Why young Nigerian singers focus on lewd, raunchy songs – Sound Sultan

Why young Nigerian singers focus on lewd, raunchy songs – Sound Sultan

Nigerian Singer, songwriter, and recording artiste, Olanrewaju Fasasi, best known by his stage name, Sound Sultan, is regarded as one of the pioneers of hip-hop music in Nigeria.

His showbiz career began in the 1990s when he hosted shows in order to raise money for studio sessions.

By 1999, he had won numerous local talent-hunt shows and released his monster hit, “Jagbajantis” in 2000.

After independently releasing other singles and featuring in hit songs of other artists, Sound Sultan was signed by Kennis Music.

More than 20 years after he launched his music career, the 43-year-old musician remains relevant in the industry. Here, he tells PREMIUM TIMES about the journey so far

PT: You recently released your eighth album. How do you feel?

SOUND SULTAN: It’s a great feeling when I have to share something good with my fans at a time like this. You know, with the situation of time we find ourselves. A lot of songs will do justice to how a lot of people are feeling, and it is good for the time regardless of the situation.

PT: You launched the album on YouTube, was it a weird experience for you?

SOUND SULTAN: I had already booked a venue and everything. I already paid for some technical partners. So, when the lockdown was on, I had to think fast, I had to do something virtual and at least get the fans informed to let them know that the album is out. It was really a great challenge and when the opportunity came for me to do that thing, it was welcome. It was a welcome idea because it was a novel idea. Just a way of us thinking forward. It is a new reality that we have to adapt to.

PT: COVID-19 has not been fair to the entertainment industry. How can Nigerian musicians and entertainers stay afloat and break even this season?

SOUND SULTAN: They have to pay me for that, for consultation. It is another idea. You don’t give ideas for free. A lot of people that get things for free, for cheap or for favour do not appreciate it. Let them come and pay me. If you are a label or a new budding artiste and you are reading this, come and I will give you the code and the koko (the real deal). That’s another way of diversifying. Your network is your net-worth.

PT: With the situation of things, are you worried that artistes might be unable to hold a concert in the next two years?

SOUND SULTAN: People do stuff online already like virtual parties here and there. There are things that you can do, the sponsors are still there. I have my ideas, I don’t want to share it with the world. There is a new reality on the ground, look at what Big Brother is doing, the online audition, it’s a new reality. You have to tap into that. They need to start looking at new things, there are new innovations and challenges bring about new innovation. This is the best time for great thinkers to do the best things differently. That is what I see. You just need to start thinking around situations and by God’s grace, ideas will come.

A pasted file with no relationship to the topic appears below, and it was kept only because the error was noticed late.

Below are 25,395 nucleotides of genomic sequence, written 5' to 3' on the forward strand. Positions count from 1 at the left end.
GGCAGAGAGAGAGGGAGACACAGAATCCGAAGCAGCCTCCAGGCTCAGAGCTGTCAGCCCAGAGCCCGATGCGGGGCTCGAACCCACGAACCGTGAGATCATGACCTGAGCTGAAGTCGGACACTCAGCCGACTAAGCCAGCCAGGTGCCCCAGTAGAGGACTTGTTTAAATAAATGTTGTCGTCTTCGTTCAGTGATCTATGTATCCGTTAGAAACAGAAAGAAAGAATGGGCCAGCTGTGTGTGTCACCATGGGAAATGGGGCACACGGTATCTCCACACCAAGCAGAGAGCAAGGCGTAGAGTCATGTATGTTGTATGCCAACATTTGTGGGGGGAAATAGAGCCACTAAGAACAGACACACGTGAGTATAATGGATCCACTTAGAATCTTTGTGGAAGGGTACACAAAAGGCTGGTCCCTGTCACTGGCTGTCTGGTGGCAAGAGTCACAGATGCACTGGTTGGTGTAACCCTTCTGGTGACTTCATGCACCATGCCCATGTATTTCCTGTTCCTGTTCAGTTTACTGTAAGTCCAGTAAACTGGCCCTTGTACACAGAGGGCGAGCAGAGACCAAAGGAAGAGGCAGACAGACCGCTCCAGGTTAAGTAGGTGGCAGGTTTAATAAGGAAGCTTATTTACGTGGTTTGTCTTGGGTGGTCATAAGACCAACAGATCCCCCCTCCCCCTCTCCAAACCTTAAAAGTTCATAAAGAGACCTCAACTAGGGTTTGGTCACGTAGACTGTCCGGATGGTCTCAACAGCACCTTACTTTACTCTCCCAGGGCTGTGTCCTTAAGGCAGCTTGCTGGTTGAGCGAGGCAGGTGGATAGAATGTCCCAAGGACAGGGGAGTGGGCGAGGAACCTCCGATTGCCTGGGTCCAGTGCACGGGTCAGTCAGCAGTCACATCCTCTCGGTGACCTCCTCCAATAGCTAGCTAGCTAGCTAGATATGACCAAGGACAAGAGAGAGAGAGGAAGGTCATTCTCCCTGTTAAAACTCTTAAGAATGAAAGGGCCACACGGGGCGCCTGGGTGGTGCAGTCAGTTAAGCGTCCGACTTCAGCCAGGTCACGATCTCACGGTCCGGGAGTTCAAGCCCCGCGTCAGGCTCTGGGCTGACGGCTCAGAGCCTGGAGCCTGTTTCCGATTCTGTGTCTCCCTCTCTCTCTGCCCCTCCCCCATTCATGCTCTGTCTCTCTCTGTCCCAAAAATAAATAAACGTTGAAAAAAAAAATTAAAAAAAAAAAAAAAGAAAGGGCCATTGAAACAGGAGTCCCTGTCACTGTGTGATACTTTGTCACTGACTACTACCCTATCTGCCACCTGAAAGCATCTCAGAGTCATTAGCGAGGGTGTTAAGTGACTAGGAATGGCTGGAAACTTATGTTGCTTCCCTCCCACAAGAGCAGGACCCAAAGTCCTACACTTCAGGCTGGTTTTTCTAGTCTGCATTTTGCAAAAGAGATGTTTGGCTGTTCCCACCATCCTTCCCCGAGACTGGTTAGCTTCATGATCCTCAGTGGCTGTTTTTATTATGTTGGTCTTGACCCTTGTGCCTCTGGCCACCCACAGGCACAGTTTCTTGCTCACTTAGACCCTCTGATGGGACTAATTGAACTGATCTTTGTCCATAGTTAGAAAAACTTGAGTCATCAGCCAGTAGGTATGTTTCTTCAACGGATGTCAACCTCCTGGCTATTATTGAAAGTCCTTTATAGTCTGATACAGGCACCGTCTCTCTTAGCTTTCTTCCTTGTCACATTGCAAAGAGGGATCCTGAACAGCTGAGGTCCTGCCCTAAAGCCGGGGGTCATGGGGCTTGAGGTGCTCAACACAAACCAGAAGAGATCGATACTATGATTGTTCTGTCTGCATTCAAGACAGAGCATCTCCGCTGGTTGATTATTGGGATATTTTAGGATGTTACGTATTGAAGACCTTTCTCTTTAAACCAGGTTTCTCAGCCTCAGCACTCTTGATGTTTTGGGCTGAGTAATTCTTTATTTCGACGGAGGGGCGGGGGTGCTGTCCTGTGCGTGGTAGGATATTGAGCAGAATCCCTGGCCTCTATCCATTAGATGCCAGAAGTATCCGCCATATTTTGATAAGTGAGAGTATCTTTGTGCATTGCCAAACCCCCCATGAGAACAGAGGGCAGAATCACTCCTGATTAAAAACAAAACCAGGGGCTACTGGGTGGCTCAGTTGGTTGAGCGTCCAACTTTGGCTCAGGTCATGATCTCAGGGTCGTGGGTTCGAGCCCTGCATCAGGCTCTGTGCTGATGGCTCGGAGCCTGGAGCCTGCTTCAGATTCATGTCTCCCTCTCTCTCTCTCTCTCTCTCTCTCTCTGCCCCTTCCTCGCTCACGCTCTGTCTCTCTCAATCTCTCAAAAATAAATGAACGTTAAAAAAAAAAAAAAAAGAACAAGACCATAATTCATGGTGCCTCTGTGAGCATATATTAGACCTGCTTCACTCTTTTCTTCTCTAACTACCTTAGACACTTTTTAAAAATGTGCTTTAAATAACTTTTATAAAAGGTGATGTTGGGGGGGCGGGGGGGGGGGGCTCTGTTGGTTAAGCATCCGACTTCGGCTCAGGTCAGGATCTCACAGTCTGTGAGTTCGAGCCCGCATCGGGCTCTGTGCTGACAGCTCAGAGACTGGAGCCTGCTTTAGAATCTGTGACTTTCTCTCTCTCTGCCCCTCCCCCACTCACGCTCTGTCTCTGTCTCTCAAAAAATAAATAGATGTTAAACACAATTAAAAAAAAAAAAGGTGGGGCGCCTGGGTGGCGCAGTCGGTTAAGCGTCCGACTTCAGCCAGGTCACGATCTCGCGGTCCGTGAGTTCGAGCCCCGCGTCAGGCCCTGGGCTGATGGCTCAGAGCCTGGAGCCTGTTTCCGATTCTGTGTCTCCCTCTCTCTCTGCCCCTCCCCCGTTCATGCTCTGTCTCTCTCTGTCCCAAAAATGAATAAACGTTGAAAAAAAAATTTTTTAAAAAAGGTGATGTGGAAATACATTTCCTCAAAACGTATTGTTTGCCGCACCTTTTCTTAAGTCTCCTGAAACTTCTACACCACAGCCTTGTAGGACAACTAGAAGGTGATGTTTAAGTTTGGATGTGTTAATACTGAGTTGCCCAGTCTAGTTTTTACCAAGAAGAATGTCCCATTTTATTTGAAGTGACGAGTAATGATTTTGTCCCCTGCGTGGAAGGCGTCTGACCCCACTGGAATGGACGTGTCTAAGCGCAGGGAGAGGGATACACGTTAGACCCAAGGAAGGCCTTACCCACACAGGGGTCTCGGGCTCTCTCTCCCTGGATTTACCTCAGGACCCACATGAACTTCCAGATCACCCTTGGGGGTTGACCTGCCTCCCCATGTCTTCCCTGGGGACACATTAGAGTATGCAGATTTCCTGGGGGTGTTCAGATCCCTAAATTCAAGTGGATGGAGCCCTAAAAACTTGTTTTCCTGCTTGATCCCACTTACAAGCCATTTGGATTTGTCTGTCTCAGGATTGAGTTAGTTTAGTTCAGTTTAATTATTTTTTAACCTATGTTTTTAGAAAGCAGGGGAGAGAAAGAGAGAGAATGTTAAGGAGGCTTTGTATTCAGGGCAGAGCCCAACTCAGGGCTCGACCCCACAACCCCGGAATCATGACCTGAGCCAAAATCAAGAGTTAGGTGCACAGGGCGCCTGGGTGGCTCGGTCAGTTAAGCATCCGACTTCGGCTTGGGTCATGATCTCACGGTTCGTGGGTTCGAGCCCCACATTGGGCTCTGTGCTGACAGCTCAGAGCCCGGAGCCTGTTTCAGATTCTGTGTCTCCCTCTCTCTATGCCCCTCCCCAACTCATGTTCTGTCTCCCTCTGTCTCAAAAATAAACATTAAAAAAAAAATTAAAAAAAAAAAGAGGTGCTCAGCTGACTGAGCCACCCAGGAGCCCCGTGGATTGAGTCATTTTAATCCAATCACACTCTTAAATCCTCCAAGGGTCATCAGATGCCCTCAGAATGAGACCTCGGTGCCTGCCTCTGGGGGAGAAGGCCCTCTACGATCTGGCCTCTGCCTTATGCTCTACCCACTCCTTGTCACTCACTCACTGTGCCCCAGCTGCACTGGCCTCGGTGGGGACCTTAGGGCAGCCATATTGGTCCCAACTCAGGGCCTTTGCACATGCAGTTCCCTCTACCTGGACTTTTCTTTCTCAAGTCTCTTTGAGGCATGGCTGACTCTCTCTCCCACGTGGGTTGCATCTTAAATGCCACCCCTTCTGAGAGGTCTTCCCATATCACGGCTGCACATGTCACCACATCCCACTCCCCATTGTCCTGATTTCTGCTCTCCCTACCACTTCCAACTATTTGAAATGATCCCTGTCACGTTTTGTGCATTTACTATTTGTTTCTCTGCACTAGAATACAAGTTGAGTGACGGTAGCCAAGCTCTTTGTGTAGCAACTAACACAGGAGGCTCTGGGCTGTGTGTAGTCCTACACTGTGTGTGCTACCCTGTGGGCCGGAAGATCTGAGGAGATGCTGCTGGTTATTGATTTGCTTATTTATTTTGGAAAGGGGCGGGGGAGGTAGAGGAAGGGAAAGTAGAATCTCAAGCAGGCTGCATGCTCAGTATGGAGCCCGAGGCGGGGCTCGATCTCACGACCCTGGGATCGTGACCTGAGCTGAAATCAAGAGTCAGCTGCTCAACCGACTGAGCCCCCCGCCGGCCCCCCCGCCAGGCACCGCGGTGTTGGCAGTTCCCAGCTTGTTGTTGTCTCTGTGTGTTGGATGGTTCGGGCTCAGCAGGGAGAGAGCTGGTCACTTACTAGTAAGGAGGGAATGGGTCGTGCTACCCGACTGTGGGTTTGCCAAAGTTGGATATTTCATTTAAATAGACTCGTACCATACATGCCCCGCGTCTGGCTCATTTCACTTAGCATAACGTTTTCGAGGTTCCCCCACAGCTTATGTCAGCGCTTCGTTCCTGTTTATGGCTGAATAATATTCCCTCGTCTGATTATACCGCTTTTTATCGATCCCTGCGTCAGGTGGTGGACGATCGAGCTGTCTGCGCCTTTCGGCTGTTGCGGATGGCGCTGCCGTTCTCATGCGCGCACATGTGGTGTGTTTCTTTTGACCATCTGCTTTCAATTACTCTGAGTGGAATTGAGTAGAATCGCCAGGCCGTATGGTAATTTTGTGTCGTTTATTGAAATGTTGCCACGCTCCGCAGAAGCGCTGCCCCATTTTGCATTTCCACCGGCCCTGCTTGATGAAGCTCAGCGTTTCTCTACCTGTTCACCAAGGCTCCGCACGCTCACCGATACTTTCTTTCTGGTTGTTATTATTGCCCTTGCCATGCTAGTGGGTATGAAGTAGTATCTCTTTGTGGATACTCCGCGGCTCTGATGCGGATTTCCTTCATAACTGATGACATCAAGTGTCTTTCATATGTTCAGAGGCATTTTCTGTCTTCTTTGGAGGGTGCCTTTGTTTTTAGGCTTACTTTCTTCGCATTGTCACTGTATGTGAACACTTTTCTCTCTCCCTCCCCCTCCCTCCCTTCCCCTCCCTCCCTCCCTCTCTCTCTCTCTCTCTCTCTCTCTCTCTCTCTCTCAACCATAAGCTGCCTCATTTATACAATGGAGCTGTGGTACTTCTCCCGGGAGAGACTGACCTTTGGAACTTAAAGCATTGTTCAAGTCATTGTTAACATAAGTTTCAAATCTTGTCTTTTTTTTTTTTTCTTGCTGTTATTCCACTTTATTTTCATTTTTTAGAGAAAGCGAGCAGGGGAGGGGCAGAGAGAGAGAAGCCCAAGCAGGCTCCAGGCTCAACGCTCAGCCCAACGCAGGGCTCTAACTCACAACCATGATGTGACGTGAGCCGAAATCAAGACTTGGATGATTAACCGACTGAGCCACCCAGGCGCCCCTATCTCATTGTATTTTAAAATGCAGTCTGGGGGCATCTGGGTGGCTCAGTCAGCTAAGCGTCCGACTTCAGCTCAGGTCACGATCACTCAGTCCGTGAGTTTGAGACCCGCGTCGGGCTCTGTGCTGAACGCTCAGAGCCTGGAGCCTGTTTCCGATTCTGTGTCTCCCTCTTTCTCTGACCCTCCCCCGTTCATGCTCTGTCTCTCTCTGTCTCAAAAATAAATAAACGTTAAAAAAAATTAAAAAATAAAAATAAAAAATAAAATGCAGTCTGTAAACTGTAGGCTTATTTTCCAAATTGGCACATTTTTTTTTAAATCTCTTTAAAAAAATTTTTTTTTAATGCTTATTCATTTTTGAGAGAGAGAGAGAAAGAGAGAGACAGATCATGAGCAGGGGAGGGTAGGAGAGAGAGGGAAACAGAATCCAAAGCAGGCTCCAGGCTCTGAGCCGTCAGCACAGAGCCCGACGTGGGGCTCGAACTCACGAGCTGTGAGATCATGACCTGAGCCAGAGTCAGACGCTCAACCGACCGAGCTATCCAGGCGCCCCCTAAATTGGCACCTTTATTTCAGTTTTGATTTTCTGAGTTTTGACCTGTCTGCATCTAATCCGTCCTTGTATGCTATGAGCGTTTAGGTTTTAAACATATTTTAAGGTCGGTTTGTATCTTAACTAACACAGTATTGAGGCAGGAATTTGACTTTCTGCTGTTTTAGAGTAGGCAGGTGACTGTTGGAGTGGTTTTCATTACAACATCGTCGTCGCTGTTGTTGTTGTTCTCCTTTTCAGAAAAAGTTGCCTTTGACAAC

PT: Why do you think record labels fail in Nigeria. Where do you think we are getting it wrong?

SOUND SULTAN: Failing is a strong word. When you say record labels failing, I don’t want to look at it like that because it’s a worldwide situation. Bigger labels are the ones affiliating themselves with those smaller ones to make things work.

Unlike Nigeria, the labels spend a whole lot of money and I think some of them bite more than they can chew sometimes. Musicians take advantage of the labels sometimes.

I know a label that spends more than a hundred million on an artist throughout his tenure. Think about it, if you spend that kind of money, would you be lenient when the musician says he wants to walk away? This is what I tell a lot of people, they should not spend too much on a musician. Let the musician grow organically. Let him or her be responsible for the growth.

Then they should know that they are more like partners in this business. Record labels aren’t failing, some musicians are so unprofessional. So many things are involved and there is no law to uphold it. You cannot blame the artiste or the labels. I don’t like thinking like an artiste sometimes because so many people also invested in me.

I know how painful it is for someone to invest in one person without knowing what will happen tomorrow.

You don’t need to think like a musician even if you are an artiste, knowing that equity is all that matters and not how much manpower you are putting into in. The people that write for you, the people that you carry along with you, let them also have a stake in your success or wealth when it comes in, so we will know you are being fair on both sides.

PT: Are there sanctions for violating these contracts?

SOUND SULTAN: Before you can uphold the law in some cases, it will turn into a battle of the underdog and the oppressor and people will start public preaching while the family will beg. I know a female musician who wrecked her career because a label splashed so much money on her. Before you sign any musician, you need to take care of some things and who wants to do that? I am talking like ten years ago so imagine doing that for all artiste, it won’t be favourable.